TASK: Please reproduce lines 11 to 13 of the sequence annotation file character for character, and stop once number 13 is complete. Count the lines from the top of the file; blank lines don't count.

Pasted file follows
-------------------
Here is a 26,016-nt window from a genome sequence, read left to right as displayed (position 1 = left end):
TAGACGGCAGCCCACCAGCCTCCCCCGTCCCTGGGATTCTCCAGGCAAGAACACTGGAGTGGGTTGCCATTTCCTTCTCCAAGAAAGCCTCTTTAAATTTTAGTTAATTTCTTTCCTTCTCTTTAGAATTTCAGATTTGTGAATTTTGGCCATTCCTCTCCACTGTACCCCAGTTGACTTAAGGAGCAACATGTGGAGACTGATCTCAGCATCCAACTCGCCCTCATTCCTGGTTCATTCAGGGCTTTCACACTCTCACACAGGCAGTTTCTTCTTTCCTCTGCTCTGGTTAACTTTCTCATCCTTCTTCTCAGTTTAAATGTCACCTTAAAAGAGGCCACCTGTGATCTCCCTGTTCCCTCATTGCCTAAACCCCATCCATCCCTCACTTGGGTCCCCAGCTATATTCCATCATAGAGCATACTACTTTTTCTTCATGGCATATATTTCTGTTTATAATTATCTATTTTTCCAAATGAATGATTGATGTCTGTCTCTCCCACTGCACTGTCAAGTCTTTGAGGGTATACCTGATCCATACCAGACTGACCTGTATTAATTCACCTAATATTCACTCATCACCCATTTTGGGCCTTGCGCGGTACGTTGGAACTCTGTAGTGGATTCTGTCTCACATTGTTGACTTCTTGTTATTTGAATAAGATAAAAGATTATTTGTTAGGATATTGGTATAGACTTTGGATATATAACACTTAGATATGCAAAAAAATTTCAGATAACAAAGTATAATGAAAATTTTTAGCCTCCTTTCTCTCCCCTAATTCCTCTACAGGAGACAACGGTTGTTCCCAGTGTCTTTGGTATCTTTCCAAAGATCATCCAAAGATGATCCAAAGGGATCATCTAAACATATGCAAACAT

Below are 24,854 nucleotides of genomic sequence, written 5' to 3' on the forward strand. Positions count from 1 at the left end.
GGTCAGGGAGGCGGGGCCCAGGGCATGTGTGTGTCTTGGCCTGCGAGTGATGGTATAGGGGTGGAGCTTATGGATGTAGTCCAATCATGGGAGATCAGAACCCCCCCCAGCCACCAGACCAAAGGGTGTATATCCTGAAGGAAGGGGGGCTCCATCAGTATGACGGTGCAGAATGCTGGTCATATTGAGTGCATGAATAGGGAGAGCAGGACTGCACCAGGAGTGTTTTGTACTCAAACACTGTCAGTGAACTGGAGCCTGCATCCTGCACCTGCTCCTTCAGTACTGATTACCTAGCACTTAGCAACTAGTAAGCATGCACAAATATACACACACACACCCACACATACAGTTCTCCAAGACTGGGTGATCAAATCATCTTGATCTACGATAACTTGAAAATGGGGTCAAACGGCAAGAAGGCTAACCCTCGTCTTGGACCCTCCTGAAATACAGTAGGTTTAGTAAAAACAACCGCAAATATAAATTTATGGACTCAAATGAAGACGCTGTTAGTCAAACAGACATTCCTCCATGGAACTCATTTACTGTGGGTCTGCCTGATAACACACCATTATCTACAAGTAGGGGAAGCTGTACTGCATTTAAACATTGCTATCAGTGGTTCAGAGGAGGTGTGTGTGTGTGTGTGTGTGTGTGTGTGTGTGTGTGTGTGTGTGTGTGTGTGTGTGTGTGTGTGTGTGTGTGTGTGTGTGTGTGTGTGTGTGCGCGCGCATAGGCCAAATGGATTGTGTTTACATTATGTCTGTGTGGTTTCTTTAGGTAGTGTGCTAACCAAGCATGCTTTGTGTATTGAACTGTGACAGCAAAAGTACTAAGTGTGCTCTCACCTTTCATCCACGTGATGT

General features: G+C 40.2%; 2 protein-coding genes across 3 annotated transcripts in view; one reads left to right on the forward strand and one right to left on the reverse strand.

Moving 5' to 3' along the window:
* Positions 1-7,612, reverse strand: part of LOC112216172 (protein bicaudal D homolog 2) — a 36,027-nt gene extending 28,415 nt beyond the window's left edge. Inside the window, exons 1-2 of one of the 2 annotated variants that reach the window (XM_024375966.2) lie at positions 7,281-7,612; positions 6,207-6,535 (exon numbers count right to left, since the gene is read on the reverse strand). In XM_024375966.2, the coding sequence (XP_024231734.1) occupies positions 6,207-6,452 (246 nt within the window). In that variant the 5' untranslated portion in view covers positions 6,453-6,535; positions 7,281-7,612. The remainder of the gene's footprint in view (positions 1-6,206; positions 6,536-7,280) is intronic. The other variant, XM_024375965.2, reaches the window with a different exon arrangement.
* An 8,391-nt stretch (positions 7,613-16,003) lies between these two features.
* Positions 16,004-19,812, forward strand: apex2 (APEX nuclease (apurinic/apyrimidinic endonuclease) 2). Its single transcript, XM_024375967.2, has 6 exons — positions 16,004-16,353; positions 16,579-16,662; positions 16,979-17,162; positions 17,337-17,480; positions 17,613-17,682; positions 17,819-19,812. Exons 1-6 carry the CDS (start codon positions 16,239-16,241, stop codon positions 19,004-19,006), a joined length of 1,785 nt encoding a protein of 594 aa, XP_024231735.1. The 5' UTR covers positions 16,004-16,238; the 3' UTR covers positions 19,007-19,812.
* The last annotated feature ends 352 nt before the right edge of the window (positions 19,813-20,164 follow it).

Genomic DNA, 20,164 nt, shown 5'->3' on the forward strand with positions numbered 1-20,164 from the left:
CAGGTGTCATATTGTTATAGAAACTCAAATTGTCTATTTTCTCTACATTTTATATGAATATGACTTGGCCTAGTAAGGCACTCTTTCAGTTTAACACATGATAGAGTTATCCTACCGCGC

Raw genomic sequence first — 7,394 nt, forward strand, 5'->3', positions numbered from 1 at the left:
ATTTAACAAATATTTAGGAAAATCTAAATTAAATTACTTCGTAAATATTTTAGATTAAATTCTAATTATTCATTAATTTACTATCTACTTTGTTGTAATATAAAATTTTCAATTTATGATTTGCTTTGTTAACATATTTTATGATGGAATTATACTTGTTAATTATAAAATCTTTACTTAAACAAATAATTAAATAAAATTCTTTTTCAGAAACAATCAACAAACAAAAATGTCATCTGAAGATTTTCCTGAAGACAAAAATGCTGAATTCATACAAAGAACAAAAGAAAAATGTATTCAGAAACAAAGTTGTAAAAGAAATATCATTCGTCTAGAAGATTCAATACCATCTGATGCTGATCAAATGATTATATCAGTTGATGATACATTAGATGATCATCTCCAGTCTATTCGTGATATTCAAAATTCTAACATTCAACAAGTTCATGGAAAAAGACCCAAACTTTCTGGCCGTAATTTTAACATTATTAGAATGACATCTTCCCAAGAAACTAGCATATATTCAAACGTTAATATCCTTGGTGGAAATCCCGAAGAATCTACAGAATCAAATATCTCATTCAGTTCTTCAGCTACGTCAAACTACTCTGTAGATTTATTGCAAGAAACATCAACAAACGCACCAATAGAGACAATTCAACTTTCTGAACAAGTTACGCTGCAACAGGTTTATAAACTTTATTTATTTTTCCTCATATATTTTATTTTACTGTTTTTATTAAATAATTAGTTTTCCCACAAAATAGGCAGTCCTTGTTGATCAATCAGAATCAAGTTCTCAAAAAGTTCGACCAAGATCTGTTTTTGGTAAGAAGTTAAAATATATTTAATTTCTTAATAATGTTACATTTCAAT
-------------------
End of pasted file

Genomic DNA, 20,164 nt, shown 5'->3' on the forward strand with positions numbered 1-20,164 from the left:
CAGGTGTCATATTGTTATAGAAACTCAAATTGTCTATTTTCTCTACATTTTATATGAATATGACTTGGCCTAGTAAGGCACTCTTTCAGTTTAACACATGATAGAGTTATCCTACCGCGC

Raw genomic sequence first — 7,394 nt, forward strand, 5'->3', positions numbered from 1 at the left: